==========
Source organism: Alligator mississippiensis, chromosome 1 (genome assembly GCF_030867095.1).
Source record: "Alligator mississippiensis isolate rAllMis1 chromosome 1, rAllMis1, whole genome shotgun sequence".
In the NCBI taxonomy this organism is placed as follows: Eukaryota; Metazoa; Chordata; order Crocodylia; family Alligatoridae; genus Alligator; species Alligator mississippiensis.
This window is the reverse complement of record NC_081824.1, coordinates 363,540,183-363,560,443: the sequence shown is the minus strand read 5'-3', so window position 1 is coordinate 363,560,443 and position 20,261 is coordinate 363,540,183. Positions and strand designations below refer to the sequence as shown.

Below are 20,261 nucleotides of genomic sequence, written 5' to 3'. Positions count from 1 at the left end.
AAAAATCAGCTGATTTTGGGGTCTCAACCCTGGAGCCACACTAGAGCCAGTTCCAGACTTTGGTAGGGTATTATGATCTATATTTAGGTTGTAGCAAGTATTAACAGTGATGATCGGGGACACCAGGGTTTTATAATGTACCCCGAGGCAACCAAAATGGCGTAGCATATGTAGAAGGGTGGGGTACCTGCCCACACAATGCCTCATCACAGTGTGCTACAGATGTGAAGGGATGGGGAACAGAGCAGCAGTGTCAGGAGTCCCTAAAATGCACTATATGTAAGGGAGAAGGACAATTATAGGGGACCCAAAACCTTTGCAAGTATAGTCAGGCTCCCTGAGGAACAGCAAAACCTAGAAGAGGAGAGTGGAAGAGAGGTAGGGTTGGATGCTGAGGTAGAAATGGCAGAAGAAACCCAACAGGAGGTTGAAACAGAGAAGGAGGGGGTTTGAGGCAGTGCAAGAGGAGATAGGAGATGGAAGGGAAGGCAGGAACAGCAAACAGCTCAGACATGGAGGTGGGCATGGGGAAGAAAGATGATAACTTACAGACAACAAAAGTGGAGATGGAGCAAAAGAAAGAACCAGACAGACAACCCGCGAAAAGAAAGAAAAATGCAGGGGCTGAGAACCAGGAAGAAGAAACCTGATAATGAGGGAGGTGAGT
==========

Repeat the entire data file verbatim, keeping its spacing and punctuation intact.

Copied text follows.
Source organism: Alligator mississippiensis, chromosome 1 (genome assembly GCF_030867095.1).
Source record: "Alligator mississippiensis isolate rAllMis1 chromosome 1, rAllMis1, whole genome shotgun sequence".
In the NCBI taxonomy this organism is placed as follows: Eukaryota; Metazoa; Chordata; order Crocodylia; family Alligatoridae; genus Alligator; species Alligator mississippiensis.
This window is the reverse complement of record NC_081824.1, coordinates 363,540,183-363,560,443: the sequence shown is the minus strand read 5'-3', so window position 1 is coordinate 363,560,443 and position 20,261 is coordinate 363,540,183. Positions and strand designations below refer to the sequence as shown.

Below are 20,261 nucleotides of genomic sequence, written 5' to 3'. Positions count from 1 at the left end.
AAAAATCAGCTGATTTTGGGGTCTCAACCCTGGAGCCACACTAGAGCCAGTTCCAGACTTTGGTAGGGTATTATGATCTATATTTAGGTTGTAGCAAGTATTAACAGTGATGATCGGGGACACCAGGGTTTTATAATGTACCCCGAGGCAACCAAAATGGCGTAGCATATGTAGAAGGGTGGGGTACCTGCCCACACAATGCCTCATCACAGTGTGCTACAGATGTGAAGGGATGGGGAACAGAGCAGCAGTGTCAGGAGTCCCTAAAATGCACTATATGTAAGGGAGAAGGACAATTATAGGGGACCCAAAACCTTTGCAAGTATAGTCAGGCTCCCTGAGGAACAGCAAAACCTAGAAGAGGAGAGTGGAAGAGAGGTAGGGTTGGATGCTGAGGTAGAAATGGCAGAAGAAACCCAACAGGAGGTTGAAACAGAGAAGGAGGGGGTTTGAGGCAGTGCAAGAGGAGATAGGAGATGGAAGGGAAGGCAGGAACAGCAAACAGCTCAGACATGGAGGTGGGCATGGGGAAGAAAGATGATAACTTACAGACAACAAAAGTGGAGATGGAGCAAAAGAAAGAACCAGACAGACAACCCGCGAAAAGAAAGAAAAATGCAGGGGCTGAGAACCAGGAAGAAGAAACCTGATAATGAGGGAGGTGAGT